Bulls

Running with the Bulls: Draft buzz and goings-on

Running with the Bulls: Draft buzz and goings-on

Thursday, June 24, 20102:49 PM

By Aggrey Sam
CSNChicago.com

July 1 is marked on the calendars of NBA fans as the day everything unfolds around the league, but with tonight's NBA Draft, the real intrigue begins in advance. In fact, a week away from the official beginning to free agency, moves that could potentially alter the landscape of next season and beyond have already threatened to occur.

All of the hoopla surrounding the future of LeBron James and other top free agents perhaps have obscured observers to the ever-real possibility that other superstars in the league could also have new destinations -- via trade. A reminder of this reality was recently in effect when news broke that New Orleans Hornets were reportedly open to overtures for All-Star point guard Chris Paul, most notably from the Portland Trailblazers. The Hornets, whose sale from George Shinn to potential new owner Gary Chouest is still incomplete, would be making the move for financial considerations, but yet another wrinkle in the situation is that the team that potentially gets Paul would potentially receive better odds in the sweepstakes for his good friend James. New Orleans has attempted to shoot down the swirling rumors and a more likely scenario would involve the team trading Paul's speedy backup, Darren Collison -- who enjoyed an NBA all-rookie team campaign in Paul's extended absence -- along with one of their larger contracts, such as veteran center Emeka Okafor.

Although no other trade rumors thus far involve a star of Paul's magnitude, there are some other impact players reportedly on the block. Reports that the Minnesota Timberwolves are shopping talented power forward Al Jefferson (the organization has finally come to the conclusion that the pairing of similarly ground-bound power forward Kevin Love with Jefferson won't work) have persisted since the regular season and there have been recent indications that the Detroit Pistons (for veteran small forward Tayshaun Prince) and Memphis Grizzlies (for power forward Zach Randolph, fresh off what was a redemption year before off-court issues after the season) are two interested parties, with draft picks also being part of the proposed packages.

Another non-secret around the league is the mutual desire between the Toronto Raptors and Hedo Turkoglu to part ways. Sources tell CSNChicago.com that a three-way deal between the Raptors, Houston Rockets and Orlando Magic could happen sooner than later. While details still have to be worked out, Toronto would potentially receive center backup Marcin Gortat and defensive-minded swingman Mickael Pietrus, Orlando would get rugged power forward Luis Scola, a restricted free agent, and Turkoglu would head to Houston.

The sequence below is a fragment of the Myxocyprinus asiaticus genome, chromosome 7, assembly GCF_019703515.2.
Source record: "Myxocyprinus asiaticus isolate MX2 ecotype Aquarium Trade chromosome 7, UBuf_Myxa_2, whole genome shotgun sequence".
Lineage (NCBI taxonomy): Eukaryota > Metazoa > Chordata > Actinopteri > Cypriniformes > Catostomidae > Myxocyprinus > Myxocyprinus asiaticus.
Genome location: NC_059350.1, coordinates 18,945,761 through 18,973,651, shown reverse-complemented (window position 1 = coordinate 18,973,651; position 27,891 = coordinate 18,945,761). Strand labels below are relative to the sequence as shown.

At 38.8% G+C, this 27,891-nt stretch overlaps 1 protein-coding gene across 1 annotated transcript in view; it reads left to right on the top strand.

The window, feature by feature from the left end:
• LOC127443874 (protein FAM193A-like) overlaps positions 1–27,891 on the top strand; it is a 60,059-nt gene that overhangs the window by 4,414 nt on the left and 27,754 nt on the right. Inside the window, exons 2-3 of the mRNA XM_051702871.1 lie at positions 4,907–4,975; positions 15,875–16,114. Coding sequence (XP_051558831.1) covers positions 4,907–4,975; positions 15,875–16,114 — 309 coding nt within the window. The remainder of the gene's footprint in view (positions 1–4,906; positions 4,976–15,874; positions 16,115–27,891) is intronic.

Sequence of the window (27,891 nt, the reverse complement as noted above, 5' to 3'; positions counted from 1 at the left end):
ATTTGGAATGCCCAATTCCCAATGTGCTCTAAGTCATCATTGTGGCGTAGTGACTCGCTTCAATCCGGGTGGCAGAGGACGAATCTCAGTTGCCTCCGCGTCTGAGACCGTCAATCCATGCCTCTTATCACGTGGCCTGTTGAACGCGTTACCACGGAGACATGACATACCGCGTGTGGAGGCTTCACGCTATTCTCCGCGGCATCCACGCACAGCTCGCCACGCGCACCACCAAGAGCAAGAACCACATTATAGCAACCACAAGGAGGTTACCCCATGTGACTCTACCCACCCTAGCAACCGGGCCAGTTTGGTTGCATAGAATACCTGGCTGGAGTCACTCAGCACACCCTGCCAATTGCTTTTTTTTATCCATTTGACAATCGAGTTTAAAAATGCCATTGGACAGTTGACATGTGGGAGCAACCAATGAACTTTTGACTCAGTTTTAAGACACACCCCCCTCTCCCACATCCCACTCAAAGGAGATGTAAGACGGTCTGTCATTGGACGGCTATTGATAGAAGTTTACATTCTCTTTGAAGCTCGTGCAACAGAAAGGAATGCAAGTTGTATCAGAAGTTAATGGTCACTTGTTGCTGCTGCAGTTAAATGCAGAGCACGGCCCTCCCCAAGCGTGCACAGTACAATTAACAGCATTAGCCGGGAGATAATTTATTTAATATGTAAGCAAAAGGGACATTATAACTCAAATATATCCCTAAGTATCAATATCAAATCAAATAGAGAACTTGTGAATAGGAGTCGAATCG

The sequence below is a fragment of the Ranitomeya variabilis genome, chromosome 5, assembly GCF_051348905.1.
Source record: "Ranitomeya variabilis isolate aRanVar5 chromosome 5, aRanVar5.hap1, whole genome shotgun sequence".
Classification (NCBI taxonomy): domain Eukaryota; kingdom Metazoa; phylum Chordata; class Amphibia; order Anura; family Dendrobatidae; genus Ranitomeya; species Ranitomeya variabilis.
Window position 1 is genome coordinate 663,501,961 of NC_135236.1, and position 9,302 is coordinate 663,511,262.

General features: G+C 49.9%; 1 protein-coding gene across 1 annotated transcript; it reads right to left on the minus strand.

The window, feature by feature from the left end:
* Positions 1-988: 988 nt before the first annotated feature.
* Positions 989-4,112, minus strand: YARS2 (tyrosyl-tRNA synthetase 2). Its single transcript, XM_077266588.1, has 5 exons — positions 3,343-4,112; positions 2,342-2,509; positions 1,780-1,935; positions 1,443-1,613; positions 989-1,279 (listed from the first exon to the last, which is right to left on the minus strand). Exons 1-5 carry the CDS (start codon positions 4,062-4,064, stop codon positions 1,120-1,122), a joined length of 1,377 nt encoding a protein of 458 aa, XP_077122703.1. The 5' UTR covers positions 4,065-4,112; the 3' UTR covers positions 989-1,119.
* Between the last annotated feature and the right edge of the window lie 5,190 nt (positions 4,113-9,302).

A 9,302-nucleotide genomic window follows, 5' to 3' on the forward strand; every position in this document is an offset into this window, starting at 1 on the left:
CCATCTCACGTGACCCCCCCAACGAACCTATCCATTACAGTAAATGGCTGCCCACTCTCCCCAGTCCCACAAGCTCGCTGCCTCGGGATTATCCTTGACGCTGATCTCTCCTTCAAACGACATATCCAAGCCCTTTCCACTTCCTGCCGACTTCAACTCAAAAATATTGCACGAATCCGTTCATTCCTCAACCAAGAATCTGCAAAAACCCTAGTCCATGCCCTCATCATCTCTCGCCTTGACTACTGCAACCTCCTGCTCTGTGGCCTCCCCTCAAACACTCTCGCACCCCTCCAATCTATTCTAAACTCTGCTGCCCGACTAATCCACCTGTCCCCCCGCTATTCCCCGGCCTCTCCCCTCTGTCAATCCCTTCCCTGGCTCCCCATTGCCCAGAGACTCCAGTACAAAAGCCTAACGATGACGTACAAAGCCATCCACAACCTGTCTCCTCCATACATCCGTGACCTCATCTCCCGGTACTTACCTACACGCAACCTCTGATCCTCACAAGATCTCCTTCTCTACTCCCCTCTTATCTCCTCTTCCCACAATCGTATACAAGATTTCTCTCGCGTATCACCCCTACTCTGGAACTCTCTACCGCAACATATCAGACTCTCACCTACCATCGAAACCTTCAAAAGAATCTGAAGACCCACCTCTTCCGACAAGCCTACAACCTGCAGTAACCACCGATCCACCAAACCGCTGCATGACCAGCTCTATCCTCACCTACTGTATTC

While those scenarios haven't occurred to this point, a handful of NBA swaps have already taken place. It began last week, when the Philadelphia 76ers dealt shot-blocking center Samuel Dalembert to the Sacramento Kings for grizzled small forward (and former Bull) Andres Nocioni and young finesse big man Spencer Hawes. The trade added a defensive presence for the Kings and with the departure of Dalembert, who was long-rumored to be on the trading block, the Sixers have an opportunity to start fresh under the new regime of head coach Doug Collins and the expected draft choice of Ohio State star and Chicago native Evan Turner with the second overall pick.

One of the busiest teams has been the Milwaukee Bucks. With former Bulls swingman John Salmons expected to opt out of the final year of his contract and hit the free-agent market after a strong second half to the season following his trade from Chicago, Milwaukee was proactive in acquiring a pair of small forwards. The Bucks picked up scorer Corey Maggette from the Golden State Warriors in exchange for veterans Dan Gadzuric and Charlie Bell, then traded a 2012 second-round pick to the New Jersey Nets for young talent Chris Douglas-Roberts.

A move involving both the draft and free agency took place when the Miami Heat sent backup shooting guard Daequan Cook and the 18th pick to the Oklahoma City Thunder for a second-round pick (32nd overall) in the draft. The deal gives Oklahoma City three first-round selections in the draft, as well as a reserve sharpshooter, but Miami may reap more benefits from the exchange. Shedding Cook's 2.2 million contract and the draft pick increases the Heat's salary-cap space and makes them even more of a force come July 1.

Another deal with a financial impact was Portland's 2 million purchase of a second-round pick from Golden State as compensation for their exchange of draft choices. The two teams swapped picks -- Portland receives the 34th overall pick from the Warriors, while Golden State acquired the 44th selection from the Warriors -- but more significant is the high value placed on moving up a mere 10 spots in the draft.

As far as the draft itself, one storyline to watch is how the stock of some of the crop of highly touted big men is dropping. Georgia Tech power forward Derrick Favors, once considered an option for Philadelphia with the second pick, now may not be a lock for New Jersey's third pick, as Syracuse swingman Wesley Johnson is now reportedly being given heavy consideration by the Nets, which makes sense in light of the Douglas-Roberts trade.

After a bad workout for the Warriors, Georgetown's Greg Monroe is now reportedly behind Baylor's Ekpe Udoh on Golden State's board. However, the Warriors, who have the sixth pick in the draft, went out of their way to deny he performed poorly and are reportedly higher on Kentucky center DeMarcus Cousins than either of the aforementioned pair.